For those of you following our journey these past few years, you might be wondering how the recently announced partnership with Brigham Health fits into our developer-first approach to interoperability. I want to spend a few minutes to share where this journey has taken us and how this developing strategy fits into our vision for the future of health tech.
We started Redox to help software developers get their products into the hands of patients and providers faster. As such, we spend our time focusing on building a platform we hope healthcare developers love. And in return, the healthcare developer community has built inspiring (and dare I say) life-saving products utilizing the platform. You’ve sold and deployed at hundreds of health systems while dragging us along for the ride. The innovation you’re bringing to market is what gets us up in the morning. It’s why we do what we do.
For the most part, I see this current wave of adoption as the second coming of technology solutions in healthcare (the first wave being what we affectionately refer to as legacy HIT systems, the tools in the data center managed by IT). The first wave ended with Meaningful Use and was really responsible for moving workflows off clipboards and into databases.
In contrast, the second wave is in the cloud. It’s SaaS. Solutions here assume the information is digital and ask “So what? What’s next?” Applications are lightweight and don’t require implementation projects or IT support. We’ve taken a look at how these apps are adopted by the health systems they were made for and have learned a few things that I believe further describe this second wave:
Selling to health systems is really difficult. As such…
- We’ve seen entrepreneurs with huge vision shrink into product offerings that can slide in under a budget or under the radar. Most don’t get the opportunity to climb back up to that big vision and end up selling a product that only brings incremental change for a specific department or disease state. In health tech, disruption too often takes a back seat to a little bit of traction.
- Technology adoption is driven by strategy. Most of the tools we see being deployed fit into some strategic initiative put forth by health system leadership. Sales cycles play out with a clinical champion who needs to become an internal advocate, putting her social capital on the line to help the software solution navigate bureaucratic landmines while building a business case under one of these strategies.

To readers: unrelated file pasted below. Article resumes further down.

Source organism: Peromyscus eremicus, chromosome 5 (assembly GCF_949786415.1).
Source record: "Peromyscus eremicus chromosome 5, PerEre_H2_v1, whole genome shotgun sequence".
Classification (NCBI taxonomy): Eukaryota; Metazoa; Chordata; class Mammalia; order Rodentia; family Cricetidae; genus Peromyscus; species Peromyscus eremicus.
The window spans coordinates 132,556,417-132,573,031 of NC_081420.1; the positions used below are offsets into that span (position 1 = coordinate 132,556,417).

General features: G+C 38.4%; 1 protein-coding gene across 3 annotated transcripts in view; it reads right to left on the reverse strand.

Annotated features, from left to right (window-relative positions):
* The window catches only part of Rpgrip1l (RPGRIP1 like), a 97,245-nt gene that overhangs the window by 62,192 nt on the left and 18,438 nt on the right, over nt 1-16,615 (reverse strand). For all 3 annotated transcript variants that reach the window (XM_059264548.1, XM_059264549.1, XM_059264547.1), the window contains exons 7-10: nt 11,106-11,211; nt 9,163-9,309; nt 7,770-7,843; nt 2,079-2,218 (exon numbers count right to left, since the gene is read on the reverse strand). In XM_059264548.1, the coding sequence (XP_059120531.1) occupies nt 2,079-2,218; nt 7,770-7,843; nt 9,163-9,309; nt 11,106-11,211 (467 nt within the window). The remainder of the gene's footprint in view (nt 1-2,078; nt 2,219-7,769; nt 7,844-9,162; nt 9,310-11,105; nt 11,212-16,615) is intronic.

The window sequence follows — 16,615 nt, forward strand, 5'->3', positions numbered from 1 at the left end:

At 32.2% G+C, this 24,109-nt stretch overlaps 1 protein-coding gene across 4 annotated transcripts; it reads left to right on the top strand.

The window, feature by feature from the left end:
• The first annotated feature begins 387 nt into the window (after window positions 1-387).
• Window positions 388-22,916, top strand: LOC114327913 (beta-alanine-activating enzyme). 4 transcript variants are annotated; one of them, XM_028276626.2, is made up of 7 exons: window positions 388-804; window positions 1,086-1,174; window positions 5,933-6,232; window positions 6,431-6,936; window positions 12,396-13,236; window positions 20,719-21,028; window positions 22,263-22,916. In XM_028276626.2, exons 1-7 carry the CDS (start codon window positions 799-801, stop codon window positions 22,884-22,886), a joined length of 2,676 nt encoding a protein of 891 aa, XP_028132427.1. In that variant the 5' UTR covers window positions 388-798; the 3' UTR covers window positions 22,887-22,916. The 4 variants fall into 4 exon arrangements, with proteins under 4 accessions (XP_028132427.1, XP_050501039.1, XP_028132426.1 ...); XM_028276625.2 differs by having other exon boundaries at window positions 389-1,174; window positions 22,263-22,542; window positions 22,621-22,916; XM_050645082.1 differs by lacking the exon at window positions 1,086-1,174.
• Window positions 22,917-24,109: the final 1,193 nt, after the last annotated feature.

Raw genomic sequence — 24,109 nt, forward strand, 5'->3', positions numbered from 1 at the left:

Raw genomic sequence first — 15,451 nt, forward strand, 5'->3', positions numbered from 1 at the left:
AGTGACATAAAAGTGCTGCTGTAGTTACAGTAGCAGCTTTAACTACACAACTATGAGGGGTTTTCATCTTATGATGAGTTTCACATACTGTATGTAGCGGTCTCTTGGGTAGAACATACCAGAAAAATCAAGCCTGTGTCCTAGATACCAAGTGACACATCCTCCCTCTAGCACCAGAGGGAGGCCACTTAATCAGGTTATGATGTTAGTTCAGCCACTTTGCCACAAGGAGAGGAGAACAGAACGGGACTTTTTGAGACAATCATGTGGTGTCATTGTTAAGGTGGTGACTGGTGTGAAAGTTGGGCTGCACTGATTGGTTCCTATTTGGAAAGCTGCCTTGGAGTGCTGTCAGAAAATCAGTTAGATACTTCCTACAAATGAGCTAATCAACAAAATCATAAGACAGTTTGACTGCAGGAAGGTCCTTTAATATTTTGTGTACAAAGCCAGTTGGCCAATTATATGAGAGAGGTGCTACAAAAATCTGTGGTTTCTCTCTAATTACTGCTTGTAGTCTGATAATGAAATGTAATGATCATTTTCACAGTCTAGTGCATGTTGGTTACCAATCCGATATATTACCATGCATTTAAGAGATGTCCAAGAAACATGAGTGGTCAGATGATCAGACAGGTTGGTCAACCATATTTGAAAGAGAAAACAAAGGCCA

- Software is too expensive because of long sales cycles. If it’s going to take two years of relationship building to get the contract signed, that contract better be worth it. CAC>LTV. As customer acquisition costs rise, the lifetime value better cover it. So deals are in the six figures. (And, even if this is dwarfed by the price of the first wave, it’s still outrageous.) Higher price tags mean more risk aversion and even longer sales cycles.
The good news here is that we’ve seen some health systems recognize these challenges and start to do something about it. They know they won’t be able to move the needle if they can’t figure out how to efficiently adopt technology that will bring transformative change. The shift to value-based care is applying further pressure to innovate. Taking on risk means efficiency is the name of the game. And as patients shop, differentiating by creating delightful (and often tech-enabled) experiences is becoming key to keeping patients engaged and within the network.
So what does wave three look like? I think that’s what we’re seeing the beginning of right now. Many health systems have launched innovation teams whose charter isn’t necessarily to seek tech to fit under a known top-down strategic initiative. Rather, they seek technology that will help move the needle, regardless. They’re figuring out how to rapidly adopt these solutions, while measuring outcomes and scaling when it makes sense. The RFP is being thrown out the window. They’re imagining how to move these decisions down from the centralize gauntlet of committees to the end user, or—better yet—the patient.
I’ve spent a lot of time in the past months talking to health systems about how they’re looking at these wave-two challenges. We’ve talked with groups who have two-year backlogs of interface projects holding back new solutions from being deployed. While this might be an edge case, it’s representative of the integration status quo at many health systems. We think it’s an unacceptable barrier holding our industry back from the gains we know technology will bring.
Brigham inspired us from day one. They’re on a mission to transform the patient experience while leveraging the best tools on the market to drive efficiency. What does the partnership mean for you? If you’re an application working with Brigham, you should expect a streamlined process complete with the modern Redox API experience you’re already comfortable with. And it won’t cost you a dime.
For us, this is a fundamental shift in the interoperability landscape. Applications already leverage Redox to connect to any health system and any EHR. As our network has grown, we’ve seen this process accelerate as apps deploy at health systems we’re already plugged into. Brigham took this a step further from the other side of our network. It isn’t enough for an EHR or a health system to have an API. That’s only incremental improvement. The API needs to be ubiquitous across health systems and EHRs while connecting a network of applications. That’s where we come in.
This is how interoperability can and should be used to scale digital transformation in healthcare.